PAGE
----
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by Dr. Boyce Watkins
The Rev. Jesse Jackson spoke this week about the victory of President Barack Obama and the role that African Americans played in helping him to secure a second term. Jackson, who hardily endorsed Obama in both terms, has been a strong advocate for the president for years, while being an even greater advocate for those who are suffering the most.
Jackson notes what the rest of us saw on that amazing night: That the minority has become the majority in America, and that coalitions of black, brown, young and single people can change the political landscape.
In a recent article for the Chicago Sun-Times, Rev. Jackson gets right to the heart of the matter: That these voters who supported President Obama are seeking support that will help them to recover from the most recent recession in the same way that big business recovered many years ago.
“The president’s vote directly tracked income levels. He won a large majority of those making less than $50,000 a year and lost a majority of those making more,” said Jackson. “Romney was clearly the candidate of the 1 percent. Obama was the candidate of middle, working-class and poor Americans; those in the middle class and those aspiring to get there.”
Jackson, who is a strong advocate for the working class, says that these voters want action on jobs, and want help in raising the minimum wage. They also want better educational systems and quality public transportation systems that can be built as a way to further stimulate the economy
Rev. Jackson also says that these workers are not seeking cuts to social safety nets.
“An election night poll by Campaign for America’s Future and Democracy Corps found that 62 percent of voters would find cuts in Social Security benefits unacceptable as part of a deficit agreement, and 79 percent would oppose cuts in Medicare benefits,” wrote Jackson.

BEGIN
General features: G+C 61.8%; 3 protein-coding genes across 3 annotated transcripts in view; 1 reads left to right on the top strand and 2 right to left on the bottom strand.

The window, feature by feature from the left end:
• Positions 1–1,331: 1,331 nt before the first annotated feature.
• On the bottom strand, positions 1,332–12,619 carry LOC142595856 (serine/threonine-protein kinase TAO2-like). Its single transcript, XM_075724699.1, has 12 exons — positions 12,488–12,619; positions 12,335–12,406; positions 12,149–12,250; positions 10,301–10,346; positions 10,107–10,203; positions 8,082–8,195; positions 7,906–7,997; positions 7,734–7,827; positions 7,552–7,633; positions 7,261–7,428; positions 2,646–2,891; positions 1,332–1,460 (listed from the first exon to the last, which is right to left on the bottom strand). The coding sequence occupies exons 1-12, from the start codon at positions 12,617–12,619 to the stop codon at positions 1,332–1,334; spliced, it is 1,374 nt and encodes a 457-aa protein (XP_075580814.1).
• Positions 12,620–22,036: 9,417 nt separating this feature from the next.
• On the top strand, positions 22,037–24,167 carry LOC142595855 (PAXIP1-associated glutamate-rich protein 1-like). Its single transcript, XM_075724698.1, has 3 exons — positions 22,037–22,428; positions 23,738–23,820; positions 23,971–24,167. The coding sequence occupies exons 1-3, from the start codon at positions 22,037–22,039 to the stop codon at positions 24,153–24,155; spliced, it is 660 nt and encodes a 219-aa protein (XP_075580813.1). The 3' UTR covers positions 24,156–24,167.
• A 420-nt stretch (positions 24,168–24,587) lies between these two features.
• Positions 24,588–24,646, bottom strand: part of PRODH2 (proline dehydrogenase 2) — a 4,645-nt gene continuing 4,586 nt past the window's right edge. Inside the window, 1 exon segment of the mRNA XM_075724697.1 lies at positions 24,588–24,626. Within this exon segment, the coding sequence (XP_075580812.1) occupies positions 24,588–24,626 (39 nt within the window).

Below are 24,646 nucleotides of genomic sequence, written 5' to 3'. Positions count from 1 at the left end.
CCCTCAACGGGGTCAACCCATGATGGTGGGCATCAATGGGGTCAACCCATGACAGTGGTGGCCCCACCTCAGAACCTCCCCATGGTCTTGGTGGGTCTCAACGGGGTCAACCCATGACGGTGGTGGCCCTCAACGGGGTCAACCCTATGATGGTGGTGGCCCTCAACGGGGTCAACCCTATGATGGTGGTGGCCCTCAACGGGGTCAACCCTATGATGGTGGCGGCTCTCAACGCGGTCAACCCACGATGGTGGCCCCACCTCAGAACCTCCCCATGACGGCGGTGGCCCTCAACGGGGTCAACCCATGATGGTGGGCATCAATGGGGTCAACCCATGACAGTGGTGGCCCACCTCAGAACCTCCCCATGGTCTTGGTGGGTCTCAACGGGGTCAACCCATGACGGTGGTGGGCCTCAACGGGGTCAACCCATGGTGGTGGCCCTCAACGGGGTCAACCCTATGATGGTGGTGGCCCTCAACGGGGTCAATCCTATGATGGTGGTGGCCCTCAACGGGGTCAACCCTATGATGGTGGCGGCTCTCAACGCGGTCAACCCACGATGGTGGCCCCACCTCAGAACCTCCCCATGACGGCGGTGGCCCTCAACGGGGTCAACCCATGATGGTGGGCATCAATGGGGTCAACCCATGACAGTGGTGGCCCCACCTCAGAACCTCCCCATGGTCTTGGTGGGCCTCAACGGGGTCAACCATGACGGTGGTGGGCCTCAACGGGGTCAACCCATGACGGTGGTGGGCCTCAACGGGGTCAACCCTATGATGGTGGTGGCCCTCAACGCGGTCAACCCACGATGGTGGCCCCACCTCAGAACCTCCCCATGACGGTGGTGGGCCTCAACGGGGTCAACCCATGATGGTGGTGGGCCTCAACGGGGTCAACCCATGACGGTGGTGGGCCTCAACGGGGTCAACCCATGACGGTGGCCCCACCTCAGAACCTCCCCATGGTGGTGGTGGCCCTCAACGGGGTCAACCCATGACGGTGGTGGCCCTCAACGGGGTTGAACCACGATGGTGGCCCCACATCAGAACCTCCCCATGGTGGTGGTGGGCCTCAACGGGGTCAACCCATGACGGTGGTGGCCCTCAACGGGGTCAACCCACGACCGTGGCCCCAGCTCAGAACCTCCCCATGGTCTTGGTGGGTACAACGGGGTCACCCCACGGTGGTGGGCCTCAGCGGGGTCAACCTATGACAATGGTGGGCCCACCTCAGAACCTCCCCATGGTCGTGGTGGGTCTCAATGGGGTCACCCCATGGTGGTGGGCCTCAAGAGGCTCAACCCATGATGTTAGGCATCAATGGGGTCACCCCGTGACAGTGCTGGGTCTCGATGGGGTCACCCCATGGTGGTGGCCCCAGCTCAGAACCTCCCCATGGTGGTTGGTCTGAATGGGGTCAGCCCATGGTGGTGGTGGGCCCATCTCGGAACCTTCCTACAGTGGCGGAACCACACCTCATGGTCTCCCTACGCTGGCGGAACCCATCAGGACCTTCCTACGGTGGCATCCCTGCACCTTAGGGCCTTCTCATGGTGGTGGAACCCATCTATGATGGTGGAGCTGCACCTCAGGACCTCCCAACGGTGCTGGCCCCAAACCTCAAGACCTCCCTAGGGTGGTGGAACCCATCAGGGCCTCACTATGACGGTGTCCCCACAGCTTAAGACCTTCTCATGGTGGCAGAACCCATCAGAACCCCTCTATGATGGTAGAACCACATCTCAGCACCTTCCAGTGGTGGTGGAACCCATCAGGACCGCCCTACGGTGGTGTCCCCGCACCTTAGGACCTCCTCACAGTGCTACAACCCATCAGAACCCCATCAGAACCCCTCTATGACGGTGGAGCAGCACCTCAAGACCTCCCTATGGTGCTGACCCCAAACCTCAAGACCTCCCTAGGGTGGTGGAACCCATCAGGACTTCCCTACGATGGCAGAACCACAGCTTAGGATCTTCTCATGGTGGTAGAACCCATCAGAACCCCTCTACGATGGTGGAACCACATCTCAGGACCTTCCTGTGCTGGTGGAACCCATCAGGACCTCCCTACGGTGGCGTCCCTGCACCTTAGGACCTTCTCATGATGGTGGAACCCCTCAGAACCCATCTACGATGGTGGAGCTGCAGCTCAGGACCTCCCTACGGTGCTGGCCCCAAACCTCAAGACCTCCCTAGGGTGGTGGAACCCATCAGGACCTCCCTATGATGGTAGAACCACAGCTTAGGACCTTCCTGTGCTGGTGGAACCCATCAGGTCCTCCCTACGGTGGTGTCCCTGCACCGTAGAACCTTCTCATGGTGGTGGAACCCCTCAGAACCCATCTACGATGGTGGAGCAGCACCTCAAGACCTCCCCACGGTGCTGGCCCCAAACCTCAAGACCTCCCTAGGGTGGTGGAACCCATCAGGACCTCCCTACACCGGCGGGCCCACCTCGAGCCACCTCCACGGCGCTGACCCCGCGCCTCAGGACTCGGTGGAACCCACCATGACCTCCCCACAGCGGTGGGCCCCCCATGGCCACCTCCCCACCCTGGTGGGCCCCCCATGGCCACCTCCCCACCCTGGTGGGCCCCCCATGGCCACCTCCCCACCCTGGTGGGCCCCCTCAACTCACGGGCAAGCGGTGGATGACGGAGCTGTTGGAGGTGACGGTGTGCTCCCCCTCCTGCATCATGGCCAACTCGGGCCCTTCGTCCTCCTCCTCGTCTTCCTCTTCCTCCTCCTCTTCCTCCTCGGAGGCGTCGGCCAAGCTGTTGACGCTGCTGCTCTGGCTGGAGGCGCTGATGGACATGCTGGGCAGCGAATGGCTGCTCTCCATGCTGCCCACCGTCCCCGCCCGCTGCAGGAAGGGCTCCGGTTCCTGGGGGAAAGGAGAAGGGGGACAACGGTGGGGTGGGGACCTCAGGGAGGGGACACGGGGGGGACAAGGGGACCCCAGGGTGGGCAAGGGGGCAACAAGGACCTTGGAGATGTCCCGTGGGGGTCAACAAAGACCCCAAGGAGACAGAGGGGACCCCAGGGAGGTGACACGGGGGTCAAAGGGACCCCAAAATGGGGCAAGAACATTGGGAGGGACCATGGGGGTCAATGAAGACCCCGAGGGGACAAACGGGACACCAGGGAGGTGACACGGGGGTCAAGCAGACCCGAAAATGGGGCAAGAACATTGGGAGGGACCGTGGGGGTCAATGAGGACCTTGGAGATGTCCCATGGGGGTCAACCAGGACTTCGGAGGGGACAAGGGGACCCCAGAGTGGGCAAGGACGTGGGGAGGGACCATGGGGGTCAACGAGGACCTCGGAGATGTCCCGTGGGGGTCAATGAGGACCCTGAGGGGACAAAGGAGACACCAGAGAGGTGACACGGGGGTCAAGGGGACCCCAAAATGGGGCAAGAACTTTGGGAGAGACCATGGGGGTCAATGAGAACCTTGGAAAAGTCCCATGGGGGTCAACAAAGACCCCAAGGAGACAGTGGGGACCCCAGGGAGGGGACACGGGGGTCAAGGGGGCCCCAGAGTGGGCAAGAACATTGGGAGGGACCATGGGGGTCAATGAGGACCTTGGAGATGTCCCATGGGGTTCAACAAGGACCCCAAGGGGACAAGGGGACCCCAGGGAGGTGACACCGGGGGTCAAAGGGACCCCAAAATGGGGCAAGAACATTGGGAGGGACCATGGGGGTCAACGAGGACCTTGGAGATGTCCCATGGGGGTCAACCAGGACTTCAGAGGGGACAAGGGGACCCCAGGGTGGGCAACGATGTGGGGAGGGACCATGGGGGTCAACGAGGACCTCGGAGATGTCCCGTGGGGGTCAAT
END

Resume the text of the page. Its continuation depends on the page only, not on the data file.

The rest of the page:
Finally, Rev. Jackson calls for the president to strengthen American cities and urban communities.
“The president’s real mandate — and his real opportunity — is to lay out a plan for revitalizing our cities. This will help get the economy going and put people to work. It will decrease poverty, despair and the hopelessness that feeds drugs and depression. And as people go to work, they start paying taxes and stop collecting unemployment insurance — and that helps bring deficits down.”
You can read more of Rev. Jackson’s opinion at this link.
Rev. Jackson has been as consistent as a brick when it comes to intelligently advocating for those who are suffering the most in America. In a fashion that shows strong political maturity, the reverend has put aside the family struggles resulting from his son’s challenges to remain focused on the well-being of black and brown people. There is nothing wrong with what he’s asking the president to do, so it’s up to the rest of us to support Obama’s capacity to do it.
Does it involve showing up for the mid-term elections? Yes. Does it involve us demanding that Congress put aside partisan bickering? Yes. Must we demand that the Obama Administration return the favor of unprecedented African American support? Yes. As Professor Marc Lamont Hill recently said on BET, “When you give someone 93% of the vote and don’t ask for anything, you’re not a political movement, you’re a fan club.”
It is only when everyone does their part that we can make our country better. Change is not easy, but showing up to the voting booth was not the end of our collective effort, it was just the beginning. Cheering for the president is one thing, but we must also cheer for each other. It’s time to make our country and our community better.